The Ugly Kids present: Tigerblood.
Art. Booze. Hedonism.
7 p.m., Saturday, April 16
Red Room at Grill
100 E. Congress St
How crazy will the Ugly Kids' Tigerblood art show be? Well, when the Ugly Kids put on a similar show last year, the police had to be called.
"I think some people got arrested," said Josh Flood, one of the participating artists and an organizer of the event. "It's going to definitely be a wild time."
The Ugly Kids—an art collective that has toured the country—like to put on free shows with a crazy vibe, allowing anyone to come and have a good time. Their April 16 show will be no different, Flood said.
"We like to call them 'art parties,'" he said. "It's like a house party with an art show mixed in."
Tigerblood will be an art show-concert hybrid, featuring seven visual artists and four musical acts, playing country, rock, funk and "nuclear gothmo," Flood said.
It's all part of the Ugly Kids' mission to test the Tucson art scene with unique, avant-garde art that's full of an urban feel and pop culture references, Flood said—hence the show's full name: Tigerblood. Art. Booze. Hedonism.
"It's post-graffiti. It's pop art. It's different," he said. "That aesthetic brings us together."
Included in the show are numerous visual artists, with musical appearances by El Hanko Dinero, Avelo Max, Prizen Whyves and Chris Hall.
Footage of the show will be used for the group's upcoming DVD, Ugly Kids 2012, which will chronicle the collective's tour across the U.S.
"Most art shows (in Tucson) are traditional. We've gotta throw our voice out there," Flood said. "A lot of people want to exploit urban art ... but we've really lived it."
The show is free and open to the public. —S.B.
7 p.m., Saturday, April 16
ZUZI's Theater In the Historic YWCA
738 N. Fifth Ave.
Contortionism, lots of buttons and a 4-foot hand-sewn burlap rabbit will be part of Button Wagon's Tucson debut.
After six months of international touring, Matt "Poki" McCorkle and Ember Bria are presenting their mixture of circus, dance and theater to an audience at ZUZI's Theater.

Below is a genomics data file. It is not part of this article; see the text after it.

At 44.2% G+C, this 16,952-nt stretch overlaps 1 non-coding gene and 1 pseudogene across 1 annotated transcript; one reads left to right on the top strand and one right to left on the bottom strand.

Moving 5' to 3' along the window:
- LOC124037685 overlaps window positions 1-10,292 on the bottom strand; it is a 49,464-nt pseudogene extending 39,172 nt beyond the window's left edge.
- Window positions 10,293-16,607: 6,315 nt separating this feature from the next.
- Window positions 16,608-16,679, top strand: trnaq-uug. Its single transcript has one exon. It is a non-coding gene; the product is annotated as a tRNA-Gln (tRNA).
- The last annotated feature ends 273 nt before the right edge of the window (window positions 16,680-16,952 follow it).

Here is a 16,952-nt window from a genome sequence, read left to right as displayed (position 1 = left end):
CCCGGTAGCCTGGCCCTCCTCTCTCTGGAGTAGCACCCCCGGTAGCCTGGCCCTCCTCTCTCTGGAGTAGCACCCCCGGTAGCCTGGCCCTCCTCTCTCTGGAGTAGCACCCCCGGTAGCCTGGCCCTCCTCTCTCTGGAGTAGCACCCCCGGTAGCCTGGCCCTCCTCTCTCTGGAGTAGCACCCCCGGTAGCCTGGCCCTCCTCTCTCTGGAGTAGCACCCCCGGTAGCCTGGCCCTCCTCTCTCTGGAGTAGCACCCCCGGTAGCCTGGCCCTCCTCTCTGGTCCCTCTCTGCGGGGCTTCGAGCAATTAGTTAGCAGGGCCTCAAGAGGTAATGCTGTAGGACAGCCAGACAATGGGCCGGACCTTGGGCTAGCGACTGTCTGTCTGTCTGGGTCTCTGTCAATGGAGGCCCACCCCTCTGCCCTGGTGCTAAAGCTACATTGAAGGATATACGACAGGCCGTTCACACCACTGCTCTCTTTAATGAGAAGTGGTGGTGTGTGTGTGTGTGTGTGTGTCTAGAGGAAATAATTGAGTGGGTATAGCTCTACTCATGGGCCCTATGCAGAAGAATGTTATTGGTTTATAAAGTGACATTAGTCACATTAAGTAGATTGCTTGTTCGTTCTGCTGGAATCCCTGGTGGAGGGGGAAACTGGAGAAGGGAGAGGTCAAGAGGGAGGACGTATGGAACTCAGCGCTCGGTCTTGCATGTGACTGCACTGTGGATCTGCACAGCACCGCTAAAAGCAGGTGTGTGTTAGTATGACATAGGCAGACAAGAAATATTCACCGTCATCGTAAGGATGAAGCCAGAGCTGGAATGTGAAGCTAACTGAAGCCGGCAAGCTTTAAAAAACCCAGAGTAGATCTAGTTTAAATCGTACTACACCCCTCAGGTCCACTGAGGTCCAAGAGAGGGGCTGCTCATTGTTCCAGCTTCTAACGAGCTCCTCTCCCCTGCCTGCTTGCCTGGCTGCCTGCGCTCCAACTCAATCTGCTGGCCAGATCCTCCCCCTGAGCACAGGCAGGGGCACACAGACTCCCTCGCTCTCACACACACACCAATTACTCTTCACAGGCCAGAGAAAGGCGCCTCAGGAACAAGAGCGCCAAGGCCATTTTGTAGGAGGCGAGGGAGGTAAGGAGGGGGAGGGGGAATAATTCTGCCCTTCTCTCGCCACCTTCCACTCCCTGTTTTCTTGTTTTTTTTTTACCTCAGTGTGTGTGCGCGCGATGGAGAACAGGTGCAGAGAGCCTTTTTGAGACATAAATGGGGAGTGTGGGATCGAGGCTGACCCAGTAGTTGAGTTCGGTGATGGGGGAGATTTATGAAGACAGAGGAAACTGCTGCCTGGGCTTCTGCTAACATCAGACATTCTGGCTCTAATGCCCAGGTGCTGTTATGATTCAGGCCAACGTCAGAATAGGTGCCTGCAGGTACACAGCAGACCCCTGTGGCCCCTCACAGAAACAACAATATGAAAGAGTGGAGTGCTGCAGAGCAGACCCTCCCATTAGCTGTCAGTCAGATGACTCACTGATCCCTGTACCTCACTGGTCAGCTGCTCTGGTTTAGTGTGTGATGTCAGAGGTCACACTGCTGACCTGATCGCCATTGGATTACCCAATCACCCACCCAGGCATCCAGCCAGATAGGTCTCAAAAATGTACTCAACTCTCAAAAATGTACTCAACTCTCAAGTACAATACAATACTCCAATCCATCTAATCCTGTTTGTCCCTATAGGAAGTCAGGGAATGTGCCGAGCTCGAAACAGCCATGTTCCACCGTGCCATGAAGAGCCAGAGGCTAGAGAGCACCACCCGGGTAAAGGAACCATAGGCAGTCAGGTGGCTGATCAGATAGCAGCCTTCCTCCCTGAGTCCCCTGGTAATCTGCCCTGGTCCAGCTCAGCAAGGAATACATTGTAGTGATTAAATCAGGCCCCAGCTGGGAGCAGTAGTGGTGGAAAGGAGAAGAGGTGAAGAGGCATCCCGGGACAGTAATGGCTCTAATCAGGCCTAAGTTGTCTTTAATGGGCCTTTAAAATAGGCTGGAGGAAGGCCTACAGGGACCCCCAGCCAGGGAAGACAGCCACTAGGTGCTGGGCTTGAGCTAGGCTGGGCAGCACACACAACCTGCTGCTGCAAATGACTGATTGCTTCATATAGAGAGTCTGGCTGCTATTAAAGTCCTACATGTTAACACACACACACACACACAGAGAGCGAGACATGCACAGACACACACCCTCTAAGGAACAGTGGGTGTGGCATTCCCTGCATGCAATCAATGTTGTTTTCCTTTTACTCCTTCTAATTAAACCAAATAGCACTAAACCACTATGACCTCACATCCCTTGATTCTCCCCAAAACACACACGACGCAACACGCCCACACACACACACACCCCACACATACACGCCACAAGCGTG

"It's kind of just like a step into our imagination, and encouraging people to spend a little more time in their imagination, too," Bria said.
After an opening act by movement artist Spencer Toll, the pair will present a 55-minute production which relies solely on movement to convey stories.
"You're going to see contortion; you're going to see some mime and optical illusion; you're going to see some dancing, some expressing and some things that I don't even really know how to explain," Bria said.
A circus of enlarged sewing-instrument props—all handmade by the pair—will highlight the set during their performance. Bria always liked buttons, and therefore, the theme of Button Wagon made sense.
"I've been pretty obsessed with buttons for some time," Bria said. "I really wanted to use the name Button Wagon, and it would fit into the show. ... Buttons, they hold your clothes together like moments hold your memories together."
Bria said there's a moment in the show she and Poki peer at each other through a button, and "that's a good one. But my favorite moment? All of them."
Jokingly, Bria said that she feels most comfortable expressing herself in ways that are nonverbal, and that the Button Wagon show "allows (the audience) to be open to new ideas."
"They will be touched and entertained," Bria said.
Tickets are $10 for adults, or $5 for children 12 and younger. —J.W.